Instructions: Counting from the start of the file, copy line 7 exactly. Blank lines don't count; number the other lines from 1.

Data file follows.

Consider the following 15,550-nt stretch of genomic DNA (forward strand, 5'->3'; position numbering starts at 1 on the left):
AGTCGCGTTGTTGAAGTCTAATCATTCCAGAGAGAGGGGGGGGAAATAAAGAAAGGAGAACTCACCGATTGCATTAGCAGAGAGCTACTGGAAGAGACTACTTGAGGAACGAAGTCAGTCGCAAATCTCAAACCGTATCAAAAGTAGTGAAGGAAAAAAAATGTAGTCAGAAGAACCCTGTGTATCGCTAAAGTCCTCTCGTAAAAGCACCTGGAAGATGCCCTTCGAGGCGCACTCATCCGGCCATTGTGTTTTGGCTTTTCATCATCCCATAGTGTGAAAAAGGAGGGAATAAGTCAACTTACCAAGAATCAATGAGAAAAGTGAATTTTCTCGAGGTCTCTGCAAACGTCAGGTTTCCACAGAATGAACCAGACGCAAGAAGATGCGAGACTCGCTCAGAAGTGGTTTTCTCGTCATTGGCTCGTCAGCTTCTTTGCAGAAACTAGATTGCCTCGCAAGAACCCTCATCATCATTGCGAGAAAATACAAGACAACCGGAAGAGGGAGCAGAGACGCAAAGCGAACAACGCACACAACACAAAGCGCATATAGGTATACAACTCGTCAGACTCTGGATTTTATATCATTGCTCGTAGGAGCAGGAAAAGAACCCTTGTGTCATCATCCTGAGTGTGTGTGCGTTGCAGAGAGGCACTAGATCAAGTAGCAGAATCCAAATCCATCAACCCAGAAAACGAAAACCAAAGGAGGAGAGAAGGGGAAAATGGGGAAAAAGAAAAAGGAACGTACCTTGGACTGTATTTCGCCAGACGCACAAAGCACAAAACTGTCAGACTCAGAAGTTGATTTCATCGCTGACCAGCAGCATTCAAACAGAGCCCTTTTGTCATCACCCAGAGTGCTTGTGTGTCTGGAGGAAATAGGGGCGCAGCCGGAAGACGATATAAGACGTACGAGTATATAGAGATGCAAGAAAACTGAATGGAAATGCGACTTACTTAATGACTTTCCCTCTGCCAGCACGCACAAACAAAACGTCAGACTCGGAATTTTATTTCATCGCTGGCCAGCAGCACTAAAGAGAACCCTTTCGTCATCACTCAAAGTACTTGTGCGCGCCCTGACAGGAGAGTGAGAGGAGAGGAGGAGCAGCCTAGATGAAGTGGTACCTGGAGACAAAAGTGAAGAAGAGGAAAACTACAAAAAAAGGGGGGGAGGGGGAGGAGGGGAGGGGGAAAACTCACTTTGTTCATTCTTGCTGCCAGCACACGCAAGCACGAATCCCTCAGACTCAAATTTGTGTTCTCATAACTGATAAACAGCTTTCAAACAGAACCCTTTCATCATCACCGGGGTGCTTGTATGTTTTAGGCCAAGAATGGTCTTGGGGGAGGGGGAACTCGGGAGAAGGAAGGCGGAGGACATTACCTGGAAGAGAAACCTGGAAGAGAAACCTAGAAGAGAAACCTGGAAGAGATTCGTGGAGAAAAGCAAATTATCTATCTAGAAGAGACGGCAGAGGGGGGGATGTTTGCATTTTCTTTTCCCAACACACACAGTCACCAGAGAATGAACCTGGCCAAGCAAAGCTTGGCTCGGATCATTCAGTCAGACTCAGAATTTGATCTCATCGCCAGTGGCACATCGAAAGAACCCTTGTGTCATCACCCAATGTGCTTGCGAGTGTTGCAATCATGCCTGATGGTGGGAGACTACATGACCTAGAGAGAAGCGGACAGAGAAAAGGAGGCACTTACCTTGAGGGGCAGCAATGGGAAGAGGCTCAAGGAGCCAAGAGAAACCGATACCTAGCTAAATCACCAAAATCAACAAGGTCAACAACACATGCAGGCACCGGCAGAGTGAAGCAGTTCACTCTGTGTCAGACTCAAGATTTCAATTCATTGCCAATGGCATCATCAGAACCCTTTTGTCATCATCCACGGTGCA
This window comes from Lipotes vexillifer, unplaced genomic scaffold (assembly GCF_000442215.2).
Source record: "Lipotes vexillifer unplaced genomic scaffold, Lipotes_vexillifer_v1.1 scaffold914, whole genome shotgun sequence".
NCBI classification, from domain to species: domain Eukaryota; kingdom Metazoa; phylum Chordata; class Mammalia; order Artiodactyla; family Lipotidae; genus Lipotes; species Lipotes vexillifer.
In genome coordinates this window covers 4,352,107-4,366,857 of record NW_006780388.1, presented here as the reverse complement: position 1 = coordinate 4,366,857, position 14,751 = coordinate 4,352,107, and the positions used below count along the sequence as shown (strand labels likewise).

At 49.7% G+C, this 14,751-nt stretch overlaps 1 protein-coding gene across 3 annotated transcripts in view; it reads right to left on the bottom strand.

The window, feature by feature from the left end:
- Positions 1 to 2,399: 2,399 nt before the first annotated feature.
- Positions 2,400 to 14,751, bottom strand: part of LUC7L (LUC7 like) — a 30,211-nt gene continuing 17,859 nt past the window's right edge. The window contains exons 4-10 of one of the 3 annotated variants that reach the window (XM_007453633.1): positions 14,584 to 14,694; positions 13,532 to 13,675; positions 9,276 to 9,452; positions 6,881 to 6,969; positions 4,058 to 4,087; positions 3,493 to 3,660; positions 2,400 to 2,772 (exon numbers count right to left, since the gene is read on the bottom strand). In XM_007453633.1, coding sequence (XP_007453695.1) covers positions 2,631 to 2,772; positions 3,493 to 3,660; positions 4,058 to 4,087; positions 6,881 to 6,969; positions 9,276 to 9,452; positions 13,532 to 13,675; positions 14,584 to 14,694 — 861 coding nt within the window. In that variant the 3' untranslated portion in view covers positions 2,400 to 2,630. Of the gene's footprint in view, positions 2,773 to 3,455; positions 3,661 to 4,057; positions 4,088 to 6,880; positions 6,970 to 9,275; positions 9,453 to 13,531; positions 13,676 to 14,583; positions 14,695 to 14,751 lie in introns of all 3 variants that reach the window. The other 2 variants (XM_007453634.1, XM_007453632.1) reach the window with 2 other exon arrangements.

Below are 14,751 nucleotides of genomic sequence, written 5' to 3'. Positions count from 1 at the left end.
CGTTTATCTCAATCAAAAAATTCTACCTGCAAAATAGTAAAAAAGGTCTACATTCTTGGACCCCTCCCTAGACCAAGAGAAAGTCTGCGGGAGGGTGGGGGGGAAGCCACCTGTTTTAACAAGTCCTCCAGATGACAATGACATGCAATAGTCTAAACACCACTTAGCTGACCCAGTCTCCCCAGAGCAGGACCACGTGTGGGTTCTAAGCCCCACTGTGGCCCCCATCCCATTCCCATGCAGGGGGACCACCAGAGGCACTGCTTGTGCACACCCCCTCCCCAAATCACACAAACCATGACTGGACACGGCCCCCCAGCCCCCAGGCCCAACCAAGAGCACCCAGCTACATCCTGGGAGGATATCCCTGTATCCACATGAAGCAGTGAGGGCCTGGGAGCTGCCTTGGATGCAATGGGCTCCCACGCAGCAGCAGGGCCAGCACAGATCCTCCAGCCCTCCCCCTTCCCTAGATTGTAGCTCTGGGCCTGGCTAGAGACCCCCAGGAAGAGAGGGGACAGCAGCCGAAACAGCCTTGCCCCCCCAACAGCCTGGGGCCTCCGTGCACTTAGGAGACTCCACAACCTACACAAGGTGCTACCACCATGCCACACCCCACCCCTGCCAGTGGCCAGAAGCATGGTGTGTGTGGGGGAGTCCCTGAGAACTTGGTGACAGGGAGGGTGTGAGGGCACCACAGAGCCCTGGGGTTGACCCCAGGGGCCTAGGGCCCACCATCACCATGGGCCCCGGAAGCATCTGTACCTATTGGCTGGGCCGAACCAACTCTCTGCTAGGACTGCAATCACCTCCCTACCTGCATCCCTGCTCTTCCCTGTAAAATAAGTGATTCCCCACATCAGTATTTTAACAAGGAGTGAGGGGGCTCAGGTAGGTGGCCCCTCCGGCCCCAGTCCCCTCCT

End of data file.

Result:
At 49.7% G+C, this 14,751-nt stretch overlaps 1 protein-coding gene across 3 annotated transcripts in view; it reads right to left on the bottom strand.